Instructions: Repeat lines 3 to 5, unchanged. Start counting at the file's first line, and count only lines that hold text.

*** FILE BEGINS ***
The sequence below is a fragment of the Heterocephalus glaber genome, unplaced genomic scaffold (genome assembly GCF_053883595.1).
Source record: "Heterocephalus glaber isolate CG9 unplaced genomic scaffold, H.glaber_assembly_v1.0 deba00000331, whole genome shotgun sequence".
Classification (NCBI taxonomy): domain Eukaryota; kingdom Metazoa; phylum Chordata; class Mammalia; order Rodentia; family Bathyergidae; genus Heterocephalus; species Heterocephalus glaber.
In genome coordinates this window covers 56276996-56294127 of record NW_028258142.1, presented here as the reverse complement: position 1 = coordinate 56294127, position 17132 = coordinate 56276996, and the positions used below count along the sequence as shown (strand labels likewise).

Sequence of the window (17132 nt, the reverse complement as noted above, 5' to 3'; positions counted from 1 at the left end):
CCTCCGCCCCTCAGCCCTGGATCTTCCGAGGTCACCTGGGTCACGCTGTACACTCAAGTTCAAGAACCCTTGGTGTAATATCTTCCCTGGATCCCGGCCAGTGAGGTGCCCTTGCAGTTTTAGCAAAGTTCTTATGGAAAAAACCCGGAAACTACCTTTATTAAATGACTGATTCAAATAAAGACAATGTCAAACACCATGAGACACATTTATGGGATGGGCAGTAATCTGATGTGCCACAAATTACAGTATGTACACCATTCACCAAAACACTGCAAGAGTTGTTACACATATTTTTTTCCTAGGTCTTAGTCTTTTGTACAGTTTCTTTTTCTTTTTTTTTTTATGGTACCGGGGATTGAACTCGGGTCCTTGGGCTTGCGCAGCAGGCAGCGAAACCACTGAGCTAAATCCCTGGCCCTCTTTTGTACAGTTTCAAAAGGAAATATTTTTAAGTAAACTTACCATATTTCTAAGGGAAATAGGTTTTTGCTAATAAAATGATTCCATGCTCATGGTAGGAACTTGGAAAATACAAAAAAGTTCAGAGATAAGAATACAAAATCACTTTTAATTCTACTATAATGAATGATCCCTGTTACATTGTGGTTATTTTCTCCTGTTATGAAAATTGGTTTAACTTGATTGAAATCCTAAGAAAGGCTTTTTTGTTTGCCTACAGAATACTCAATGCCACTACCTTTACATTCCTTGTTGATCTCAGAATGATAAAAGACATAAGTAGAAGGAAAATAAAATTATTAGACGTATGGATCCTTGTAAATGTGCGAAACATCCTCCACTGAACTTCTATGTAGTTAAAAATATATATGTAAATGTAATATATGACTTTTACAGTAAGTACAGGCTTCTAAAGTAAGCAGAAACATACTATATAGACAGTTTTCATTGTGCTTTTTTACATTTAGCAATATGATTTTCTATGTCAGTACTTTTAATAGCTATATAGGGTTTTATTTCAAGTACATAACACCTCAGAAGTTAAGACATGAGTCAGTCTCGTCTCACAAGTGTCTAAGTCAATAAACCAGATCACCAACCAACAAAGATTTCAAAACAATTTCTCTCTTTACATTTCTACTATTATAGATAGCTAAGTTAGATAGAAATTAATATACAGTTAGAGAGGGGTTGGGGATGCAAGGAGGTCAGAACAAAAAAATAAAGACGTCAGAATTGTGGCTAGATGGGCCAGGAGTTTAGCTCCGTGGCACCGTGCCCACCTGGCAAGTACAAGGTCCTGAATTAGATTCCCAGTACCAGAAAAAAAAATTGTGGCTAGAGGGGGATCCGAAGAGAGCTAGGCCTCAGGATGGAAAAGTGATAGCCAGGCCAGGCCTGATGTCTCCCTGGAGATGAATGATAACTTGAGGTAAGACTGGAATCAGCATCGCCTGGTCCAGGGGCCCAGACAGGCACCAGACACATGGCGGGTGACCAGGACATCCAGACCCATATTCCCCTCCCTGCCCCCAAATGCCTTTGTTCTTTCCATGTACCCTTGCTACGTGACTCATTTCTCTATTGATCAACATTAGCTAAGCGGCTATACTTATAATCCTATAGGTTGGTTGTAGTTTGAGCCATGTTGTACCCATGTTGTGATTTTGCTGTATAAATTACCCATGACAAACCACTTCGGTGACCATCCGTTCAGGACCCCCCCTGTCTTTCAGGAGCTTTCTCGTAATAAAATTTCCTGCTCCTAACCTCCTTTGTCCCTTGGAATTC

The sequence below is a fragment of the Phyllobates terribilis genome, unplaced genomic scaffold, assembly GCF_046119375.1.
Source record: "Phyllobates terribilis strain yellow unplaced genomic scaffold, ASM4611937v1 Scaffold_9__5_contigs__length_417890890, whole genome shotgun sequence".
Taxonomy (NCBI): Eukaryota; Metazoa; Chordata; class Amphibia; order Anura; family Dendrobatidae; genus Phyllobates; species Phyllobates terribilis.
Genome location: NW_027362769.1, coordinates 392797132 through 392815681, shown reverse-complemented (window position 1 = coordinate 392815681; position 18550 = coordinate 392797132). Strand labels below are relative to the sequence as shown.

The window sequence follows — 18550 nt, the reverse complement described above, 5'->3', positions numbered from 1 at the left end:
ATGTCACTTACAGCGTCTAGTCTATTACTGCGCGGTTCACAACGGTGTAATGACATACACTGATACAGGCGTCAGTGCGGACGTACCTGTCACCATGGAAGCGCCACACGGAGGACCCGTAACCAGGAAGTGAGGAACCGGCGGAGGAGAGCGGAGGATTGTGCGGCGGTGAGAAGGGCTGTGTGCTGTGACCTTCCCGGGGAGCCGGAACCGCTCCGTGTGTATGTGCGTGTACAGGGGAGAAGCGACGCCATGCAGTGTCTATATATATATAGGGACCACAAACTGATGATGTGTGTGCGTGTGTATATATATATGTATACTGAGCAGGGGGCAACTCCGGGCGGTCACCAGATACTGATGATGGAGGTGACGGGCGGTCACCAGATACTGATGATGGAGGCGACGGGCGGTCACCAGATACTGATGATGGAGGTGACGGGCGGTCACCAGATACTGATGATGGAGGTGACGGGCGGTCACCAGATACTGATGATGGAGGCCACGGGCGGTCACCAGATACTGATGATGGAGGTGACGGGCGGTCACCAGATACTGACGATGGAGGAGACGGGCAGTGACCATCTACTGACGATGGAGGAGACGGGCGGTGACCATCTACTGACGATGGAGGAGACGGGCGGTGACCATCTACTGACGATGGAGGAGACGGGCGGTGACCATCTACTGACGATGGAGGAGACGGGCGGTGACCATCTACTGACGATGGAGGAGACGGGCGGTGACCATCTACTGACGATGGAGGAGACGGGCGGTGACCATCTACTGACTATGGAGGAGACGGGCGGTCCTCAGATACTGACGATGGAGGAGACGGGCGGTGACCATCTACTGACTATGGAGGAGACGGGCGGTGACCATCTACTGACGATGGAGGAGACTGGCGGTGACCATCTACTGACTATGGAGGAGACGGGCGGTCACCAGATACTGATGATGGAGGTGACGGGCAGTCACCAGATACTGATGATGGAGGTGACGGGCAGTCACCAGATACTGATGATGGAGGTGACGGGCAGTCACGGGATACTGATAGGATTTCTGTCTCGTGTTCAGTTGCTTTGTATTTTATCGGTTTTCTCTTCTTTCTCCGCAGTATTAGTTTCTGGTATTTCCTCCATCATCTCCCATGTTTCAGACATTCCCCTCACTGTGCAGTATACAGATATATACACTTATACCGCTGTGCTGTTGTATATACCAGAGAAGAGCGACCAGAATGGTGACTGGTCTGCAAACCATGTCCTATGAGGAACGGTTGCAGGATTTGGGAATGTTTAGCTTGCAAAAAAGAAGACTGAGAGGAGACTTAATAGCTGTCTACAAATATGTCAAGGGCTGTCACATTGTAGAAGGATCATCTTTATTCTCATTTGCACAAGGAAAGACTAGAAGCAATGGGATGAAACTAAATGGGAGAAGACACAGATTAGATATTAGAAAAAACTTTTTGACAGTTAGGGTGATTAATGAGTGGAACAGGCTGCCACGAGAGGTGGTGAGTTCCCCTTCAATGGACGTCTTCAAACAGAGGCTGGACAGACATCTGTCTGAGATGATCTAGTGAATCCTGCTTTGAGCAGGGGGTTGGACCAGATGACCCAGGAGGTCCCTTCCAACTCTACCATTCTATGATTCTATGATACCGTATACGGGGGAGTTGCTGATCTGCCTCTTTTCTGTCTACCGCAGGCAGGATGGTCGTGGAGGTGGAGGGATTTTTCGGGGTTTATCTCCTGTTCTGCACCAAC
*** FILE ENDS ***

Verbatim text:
Classification (NCBI taxonomy): domain Eukaryota; kingdom Metazoa; phylum Chordata; class Mammalia; order Rodentia; family Bathyergidae; genus Heterocephalus; species Heterocephalus glaber.
In genome coordinates this window covers 56276996-56294127 of record NW_028258142.1, presented here as the reverse complement: position 1 = coordinate 56294127, position 17132 = coordinate 56276996, and the positions used below count along the sequence as shown (strand labels likewise).

Sequence of the window (17132 nt, the reverse complement as noted above, 5' to 3'; positions counted from 1 at the left end):